Matthew Distefano writes the following in his excellent book, “From the Blood of Abel”:
“Consider the backdrop for a moment. Here we have a man who does not bear a son with his wife, Sarah, until he is 100 years of age (Genesis 21:5). Not exactly the most ideal period in life to procreate!
Miraculously though, it happens. A baby boy! But then, one day God decides to ‘test’ Abraham, commanding, ‘Take your son, your only son Isaac, whom you love, and go to the land of Moriah, and offer him there as a burnt offering on one of the…’ (Genesis 22:2)
No, no, no…that cannot be right. It sounds too ridiculous!
Well, not so fast. If we transport ourselves back in time, perhaps 3,000 years or more, then we will discover a vastly different culture, with very specific theological assumptions (starting to sound familiar yet?).
The important thing to understand is that once upon a time, people in the Middle East were polytheists. More specifically, and this applies to the early Hebrews, they were henotheists.
Simply put: gods were tribal. I had my god, you had your god, and they had their god. So, for instance, Yahweh was the God of Israel, while Molech was the god of the Canaanites, and so on and so forth. With that in mind, let’s get back to the story…
What Abraham and Sarah faced religiously and culturally sounds brutal for any parent.
Certainly, they both “knew” that in order for God to be appeased, blood had to be shed—and what better blood than that of a first-born son? This was just the way it was. I believe that is why there is no mention of Abraham contesting God’s “commands.”
Notice, in Genesis 22:3, immediately after getting the instructions from God, we are simply told that Abraham “rose early in the morning, saddled his donkey, and took two of his young men with him, and his son Isaac.”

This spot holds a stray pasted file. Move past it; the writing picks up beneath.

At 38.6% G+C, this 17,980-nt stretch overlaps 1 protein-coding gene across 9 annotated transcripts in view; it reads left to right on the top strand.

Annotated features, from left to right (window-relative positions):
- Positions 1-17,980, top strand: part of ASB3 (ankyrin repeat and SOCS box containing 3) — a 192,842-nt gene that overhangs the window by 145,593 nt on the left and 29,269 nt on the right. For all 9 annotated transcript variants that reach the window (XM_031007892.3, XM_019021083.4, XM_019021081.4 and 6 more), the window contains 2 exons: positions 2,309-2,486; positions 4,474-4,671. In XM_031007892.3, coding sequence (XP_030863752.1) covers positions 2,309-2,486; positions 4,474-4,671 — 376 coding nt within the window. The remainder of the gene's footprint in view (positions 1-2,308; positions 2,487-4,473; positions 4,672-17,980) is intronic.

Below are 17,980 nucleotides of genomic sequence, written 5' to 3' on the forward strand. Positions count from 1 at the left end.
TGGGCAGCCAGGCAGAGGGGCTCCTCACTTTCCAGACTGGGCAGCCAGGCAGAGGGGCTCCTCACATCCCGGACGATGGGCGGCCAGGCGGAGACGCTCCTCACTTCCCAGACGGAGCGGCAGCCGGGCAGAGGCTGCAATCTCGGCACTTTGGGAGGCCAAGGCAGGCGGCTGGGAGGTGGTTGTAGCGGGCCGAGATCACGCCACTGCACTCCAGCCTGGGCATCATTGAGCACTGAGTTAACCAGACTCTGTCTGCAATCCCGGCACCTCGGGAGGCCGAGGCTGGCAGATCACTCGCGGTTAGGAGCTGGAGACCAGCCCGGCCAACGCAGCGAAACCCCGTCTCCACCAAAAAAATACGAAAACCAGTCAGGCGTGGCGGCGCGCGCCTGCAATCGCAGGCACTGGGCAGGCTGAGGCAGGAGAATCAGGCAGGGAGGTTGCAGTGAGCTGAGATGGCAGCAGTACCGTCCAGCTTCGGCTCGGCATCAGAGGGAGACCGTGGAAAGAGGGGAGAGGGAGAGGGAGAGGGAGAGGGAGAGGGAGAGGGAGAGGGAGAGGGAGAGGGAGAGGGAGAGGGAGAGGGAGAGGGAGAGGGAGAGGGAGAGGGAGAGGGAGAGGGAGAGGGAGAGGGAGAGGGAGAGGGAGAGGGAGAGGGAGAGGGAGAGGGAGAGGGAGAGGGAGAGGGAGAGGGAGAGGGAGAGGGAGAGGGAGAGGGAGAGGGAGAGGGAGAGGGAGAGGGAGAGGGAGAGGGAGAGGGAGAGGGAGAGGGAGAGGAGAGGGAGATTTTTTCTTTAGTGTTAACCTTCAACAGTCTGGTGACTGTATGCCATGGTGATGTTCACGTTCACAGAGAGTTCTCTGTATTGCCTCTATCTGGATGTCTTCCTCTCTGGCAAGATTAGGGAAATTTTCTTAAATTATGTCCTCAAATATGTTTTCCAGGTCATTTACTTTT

No protesting, no pleading for the boy’s life; just that he saddled up for the journey. Now, after the two reach the place where Isaac is to be slain, Abraham immediately builds an altar (Genesis 22:9). I can imagine a rudimentary pile of rocks with hefty pieces of wood strategically placed on top. I picture them doused in a flammable oil of sorts, perhaps something like animal fat. After all, the body would have to be burned so as to reach the nostrils of God. Once everything is just right, Abraham binds his beloved Isaac and takes out his knife. With a shaking hand, he is ready.
But all of a sudden, in comes the plot-twist. As Abraham goes to kill Isaac, we read, in Genesis 22:11: “But the angel of the Lord called to him from heaven, and said, ‘Abraham, Abraham!’ And he said, ‘Here I am.’ He said, ‘Do not lay your hand on the boy or do anything to him; for now I know that you fear God, since you have not withheld your son, your only son, from me.”